Ship's Log


We played with a great band a couple months ago, called Wolf & Moon. They create wistful, melodic songs that combine Dennis' unadorned acoustic guitar sounds, Stef's pure and expressive voice, and cool electronic beats and sounds. They hail from Europe, where the history comes from.

We're ready to play in Europe. It's not hard to get around by train, city centers are walkable, and we've both performed on that side of the Atlantic, albeit only once together. But how do we start? 

Couple dozen possible cities, and endless dates. What venues are open to our hybrid of electronics and guitar, of sweet and bitter? Who are the trustworthy promoters? How many dates can we pack into ten days, and maybe break even financially? How many Delta SkyMiles do we have saved up?

Hey, Europeans, give us some ideas... we're planning now for June and July 2020, to support the new album "Ghost Stories" (which we think will be our best yet - every band says this, but we're really taking a few sonic chances on this one) and meet new people in new places?

The stuff 

In an age of consumer electronics, it's easy as a musician to get deep into toys. L E hasn't changed much in terms of the tools she uses to record and perform, but Eric can't stop fiddling around. Nonetheless, we have settled lately on a few essential things we use to create music. If you're a music maker, ask us anything, and do please share your toy likes and dislikes, too.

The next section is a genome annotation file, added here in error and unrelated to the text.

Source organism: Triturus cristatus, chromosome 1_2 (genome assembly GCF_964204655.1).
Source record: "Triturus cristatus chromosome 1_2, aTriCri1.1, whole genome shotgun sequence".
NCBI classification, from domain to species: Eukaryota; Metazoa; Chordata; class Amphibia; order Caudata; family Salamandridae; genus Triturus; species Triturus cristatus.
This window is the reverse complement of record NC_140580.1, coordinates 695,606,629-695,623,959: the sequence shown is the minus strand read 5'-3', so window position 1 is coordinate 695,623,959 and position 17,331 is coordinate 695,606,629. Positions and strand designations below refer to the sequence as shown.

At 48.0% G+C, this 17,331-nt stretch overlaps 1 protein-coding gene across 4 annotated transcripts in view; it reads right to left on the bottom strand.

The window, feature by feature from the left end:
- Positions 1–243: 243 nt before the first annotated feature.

L E loves her Roland JD-Xi synth. It makes digital and analog sounds and it's easy to recall presets. It's covered in labels and notes and stickers and dust, but never fails. The thing does have a mic input to use as a vocoder, which she tried once, and a sequencer too, but she's never played with that much.

She's on her second TC Helicon live vocal processor. An earlier one had a tendency to be very sensitive to levels and required a lot of scrolling to change presets. The new one is a VoiceLive Touch, and it sits on her mic stand, so she can recall nine presets instantly. Each has a different combination of delay, reverb, and harmonies, plus a "megaphone" setting for a couple songs. We call it "The box of magic."

Eric likes to buy, repair, trade, and sell guitars. But while most of them come and go, a few are standbys. On Mind Grafitti, every acoustic guitar track was done on a circa 1935 Biltmore archtop. It's loud and has a unique, bluesy tone that really cuts through.

For electric guitars, all but one of the songs on the album were recorded on an all-mahogany Tom Anderson guitar with "noiseless" pickups that are supposed to resemble classic P90 pickups. The exception was High Above it All, which was recorded on a cheap Squier Strat from a flea market. Lately though, he's settled on an a Vigier, a French guitar based on a Fender Stratocaster but more modern: it somehow stays in tune no matter how hard it's played, and can sound sweet or raunchy.

After using a handmade tube (valve) amp and a lot of pedals for years, Eric recently switched over to another modern "box of magic" and sold his old gear. He's now using a Fractal Audio AX8 processor, thanks largely to haring and meeting the band Failure a couple years ago. It's easy to carry, easy to use, and can create thousands of combinations of amp and effect sounds. He only uses four sounds, though.